A growing national consensus shows the need for educational systems to prepare students to succeed in working environments and society of the 21st century. Recognizing this need, Iowa school districts have invested in technology to assist in addressing the expectations of the Iowa Core Standards related to 21st century skills. The rural districts served by the Central Rivers Area Education Agency (Central Rivers AEA) and three high schools formed the Iowa Learning and Technology Networked Improvement Community (Iowa NIC) to promote effective use of these technology resources. To inform these improvement efforts, the Iowa NIC requested that REL Midwest conduct a descriptive research study to describe the extent to which teachers are using technology to support the development of 21st century skills and describe teacher perceptions and school supports related to technology integration. The study team obtained teacher survey data and school data from Central Rivers AEA. The study examined proportion of teachers emphasizing each of the four 21st century skills (that is, collaboration, communication, creativity, and critical thinking). In addition, the study performed tests to determine which groups of teachers (for example, by subject area taught) differed in their responses for a given topic area. The proportions of teachers asking students to use technology to support the development of 21st century skills differed across the four skills, as well as across subject areas taught and teacher experience. Specifically, half or nearly half of the teachers emphasized the use of technology for collaboration or critical thinking at least monthly. By contrast, less than a fourth of the teachers emphasized the use of technology for communication or creativity at least monthly.
|NCES 2019132||U.S. Highlighted Results From the 2018 Teaching and Learning International Survey (TALIS) of Teachers and Principals in Lower Secondary Schools (Grades 7–9).
This web report provides key comparative information about teachers and principals in the United States and 48 other education systems that participated in the Teaching and Learning International Survey (TALIS) 2018. TALIS is sponsored by the Organization for Economic Cooperation and Development (OECD) and focuses on teachers and principals at the lower secondary school level (grades 7, 8, and 9 in the United States). TALIS 2018 data are based on teachers’ and principals’ responses to survey questions, and the highlights in the web report cover their backgrounds, work environments, professional development, and beliefs and attitudes about teaching.
|NCES 2019047||Indicators of School Crime and Safety: 2018
A joint effort by the National Center for Education Statistics and the Bureau of Justice Statistics, this annual report examines crime occurring in schools and colleges. This report presents data on crime at school from the perspectives of students, teachers, principals, and the general population from an array of sources—the National Crime Victimization Survey, the School Crime Supplement to the National Crime Victimization Survey, the Youth Risk Behavior Survey, the School Survey on Crime and Safety, the Schools and Staffing Survey, EDFacts, and the Campus Safety and Security Survey. The report covers topics such as victimization, bullying, school conditions, fights, weapons, the presence of security staff at school, availability and student use of drugs and alcohol, student perceptions of personal safety at school, and criminal incidents at postsecondary institutions.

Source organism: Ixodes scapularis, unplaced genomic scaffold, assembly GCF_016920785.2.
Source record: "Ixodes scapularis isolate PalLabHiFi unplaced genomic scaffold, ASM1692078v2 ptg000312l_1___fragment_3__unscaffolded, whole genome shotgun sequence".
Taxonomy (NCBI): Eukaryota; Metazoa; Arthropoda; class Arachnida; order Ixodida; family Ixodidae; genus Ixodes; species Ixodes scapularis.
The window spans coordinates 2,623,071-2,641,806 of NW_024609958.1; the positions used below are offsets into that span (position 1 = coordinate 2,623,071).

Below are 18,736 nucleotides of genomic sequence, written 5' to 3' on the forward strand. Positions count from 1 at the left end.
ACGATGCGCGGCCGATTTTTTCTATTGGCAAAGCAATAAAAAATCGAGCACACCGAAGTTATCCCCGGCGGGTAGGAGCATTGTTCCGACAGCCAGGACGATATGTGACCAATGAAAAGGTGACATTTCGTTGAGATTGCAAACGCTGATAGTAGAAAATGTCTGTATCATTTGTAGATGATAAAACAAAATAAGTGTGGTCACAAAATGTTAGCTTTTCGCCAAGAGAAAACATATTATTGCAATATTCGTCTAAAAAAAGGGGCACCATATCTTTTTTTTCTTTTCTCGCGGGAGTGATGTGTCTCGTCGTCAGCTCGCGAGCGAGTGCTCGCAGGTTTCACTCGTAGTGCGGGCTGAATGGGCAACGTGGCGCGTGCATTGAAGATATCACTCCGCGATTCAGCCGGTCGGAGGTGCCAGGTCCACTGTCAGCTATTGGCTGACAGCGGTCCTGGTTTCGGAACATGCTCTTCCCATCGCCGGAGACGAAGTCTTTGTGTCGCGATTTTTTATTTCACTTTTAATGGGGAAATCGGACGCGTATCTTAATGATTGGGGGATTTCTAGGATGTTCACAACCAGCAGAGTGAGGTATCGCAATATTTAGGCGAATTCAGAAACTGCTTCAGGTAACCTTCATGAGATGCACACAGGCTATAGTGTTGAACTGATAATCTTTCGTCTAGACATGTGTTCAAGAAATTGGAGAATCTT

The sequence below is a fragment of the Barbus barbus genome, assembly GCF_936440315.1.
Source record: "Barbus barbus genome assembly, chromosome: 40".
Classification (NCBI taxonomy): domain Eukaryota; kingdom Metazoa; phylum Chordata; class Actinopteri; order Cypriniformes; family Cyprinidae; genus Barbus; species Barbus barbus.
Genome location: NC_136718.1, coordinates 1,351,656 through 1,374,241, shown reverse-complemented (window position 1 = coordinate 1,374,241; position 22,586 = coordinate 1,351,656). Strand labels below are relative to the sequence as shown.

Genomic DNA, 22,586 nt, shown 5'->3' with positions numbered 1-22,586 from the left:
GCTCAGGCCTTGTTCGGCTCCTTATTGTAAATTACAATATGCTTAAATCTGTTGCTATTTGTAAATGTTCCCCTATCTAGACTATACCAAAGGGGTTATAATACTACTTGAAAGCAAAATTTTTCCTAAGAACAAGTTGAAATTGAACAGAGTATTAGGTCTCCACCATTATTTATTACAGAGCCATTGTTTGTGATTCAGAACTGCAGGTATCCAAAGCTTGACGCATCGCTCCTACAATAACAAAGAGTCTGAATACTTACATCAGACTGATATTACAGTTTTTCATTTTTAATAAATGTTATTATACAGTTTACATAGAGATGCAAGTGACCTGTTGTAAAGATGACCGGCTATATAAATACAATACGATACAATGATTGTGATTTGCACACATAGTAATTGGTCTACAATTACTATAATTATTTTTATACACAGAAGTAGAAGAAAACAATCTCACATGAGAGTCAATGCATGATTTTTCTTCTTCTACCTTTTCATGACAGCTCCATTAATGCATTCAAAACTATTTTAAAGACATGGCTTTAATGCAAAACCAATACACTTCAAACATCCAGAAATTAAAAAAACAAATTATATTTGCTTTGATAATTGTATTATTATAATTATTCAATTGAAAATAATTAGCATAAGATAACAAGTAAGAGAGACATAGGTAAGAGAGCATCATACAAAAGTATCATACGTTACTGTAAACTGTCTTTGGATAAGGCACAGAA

|REL 2019001||Teacher retention, mobility, and attrition in Colorado, Missouri, Nebraska, and South Dakota
This report describes rural and nonrural teacher movement within and out of public school systems in Colorado, Missouri, Nebraska, and South Dakota. All four states have high proportions of rural districts and schools. The authors used administrative data provided by state education agencies to examine the percentages of teachers who stayed in the same school, moved to a different school or district, or left a teaching position. Results suggest that the proportions of stayers, movers, and leavers in these states were similar to national statistics and varied substantially across districts within states.
|NCES 2019001||Projections of Education Statistics to 2027
Projections of Education Statistics to 2027 is the 46th in a series of publications initiated in 1964. This publication provides national-level data on enrollment, teachers, high school graduates, and expenditures at the elementary and secondary level, and enrollment and degrees at the postsecondary level for the past 15 years and projections to the year 2027. For the 50 states and the District of Columbia, the tables, figures, and text contain data on projections of public elementary and secondary enrollment and public high school graduates to the year 2027. The methodology section describes models and assumptions used to develop national- and state-level projections.
|NCES 2018070||Digest of Education Statistics, 2017
The 53rd in a series of publications initiated in 1962, the Digest's purpose is to provide a compilation of statistical information covering the broad field of education from prekindergarten through graduate school. The Digest contains data on a variety of topics, including the number of schools and colleges, teachers, enrollments, and graduates, in addition to educational attainment, finances, and federal funds for education, libraries, and international comparisons.
|NCES 2019052||Documentation to the 2016-17 Common Core of Data (CCD) Universe Files (2019-052)
These data files provide new data for the universe of public elementary and secondary schools and agencies in the United States in school year 2016–17.